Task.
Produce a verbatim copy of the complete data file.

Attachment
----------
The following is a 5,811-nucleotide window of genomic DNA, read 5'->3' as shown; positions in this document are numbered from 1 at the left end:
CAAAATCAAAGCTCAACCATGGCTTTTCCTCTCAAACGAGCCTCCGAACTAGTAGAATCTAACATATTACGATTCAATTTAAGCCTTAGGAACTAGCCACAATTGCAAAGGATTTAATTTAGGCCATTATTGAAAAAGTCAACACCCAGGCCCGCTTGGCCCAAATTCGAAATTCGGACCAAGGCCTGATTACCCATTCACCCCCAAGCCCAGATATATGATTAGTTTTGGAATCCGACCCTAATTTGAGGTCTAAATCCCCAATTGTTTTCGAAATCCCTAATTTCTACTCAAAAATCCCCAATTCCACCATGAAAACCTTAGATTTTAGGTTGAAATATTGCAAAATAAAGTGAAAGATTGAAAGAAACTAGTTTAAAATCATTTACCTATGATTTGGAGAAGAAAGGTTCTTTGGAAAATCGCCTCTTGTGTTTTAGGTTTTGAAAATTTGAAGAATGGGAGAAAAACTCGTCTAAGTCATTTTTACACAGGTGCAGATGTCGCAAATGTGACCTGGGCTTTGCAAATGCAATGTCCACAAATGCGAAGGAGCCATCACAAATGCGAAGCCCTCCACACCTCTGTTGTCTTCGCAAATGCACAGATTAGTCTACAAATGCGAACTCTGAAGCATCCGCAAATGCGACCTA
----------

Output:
The following is a 5,811-nucleotide window of genomic DNA, read 5'->3' as shown; positions in this document are numbered from 1 at the left end:
CAAAATCAAAGCTCAACCATGGCTTTTCCTCTCAAACGAGCCTCCGAACTAGTAGAATCTAACATATTACGATTCAATTTAAGCCTTAGGAACTAGCCACAATTGCAAAGGATTTAATTTAGGCCATTATTGAAAAAGTCAACACCCAGGCCCGCTTGGCCCAAATTCGAAATTCGGACCAAGGCCTGATTACCCATTCACCCCCAAGCCCAGATATATGATTAGTTTTGGAATCCGACCCTAATTTGAGGTCTAAATCCCCAATTGTTTTCGAAATCCCTAATTTCTACTCAAAAATCCCCAATTCCACCATGAAAACCTTAGATTTTAGGTTGAAATATTGCAAAATAAAGTGAAAGATTGAAAGAAACTAGTTTAAAATCATTTACCTATGATTTGGAGAAGAAAGGTTCTTTGGAAAATCGCCTCTTGTGTTTTAGGTTTTGAAAATTTGAAGAATGGGAGAAAAACTCGTCTAAGTCATTTTTACACAGGTGCAGATGTCGCAAATGTGACCTGGGCTTTGCAAATGCAATGTCCACAAATGCGAAGGAGCCATCACAAATGCGAAGCCCTCCACACCTCTGTTGTCTTCGCAAATGCACAGATTAGTCTACAAATGCGAACTCTGAAGCATCCGCAAATGCGACCTA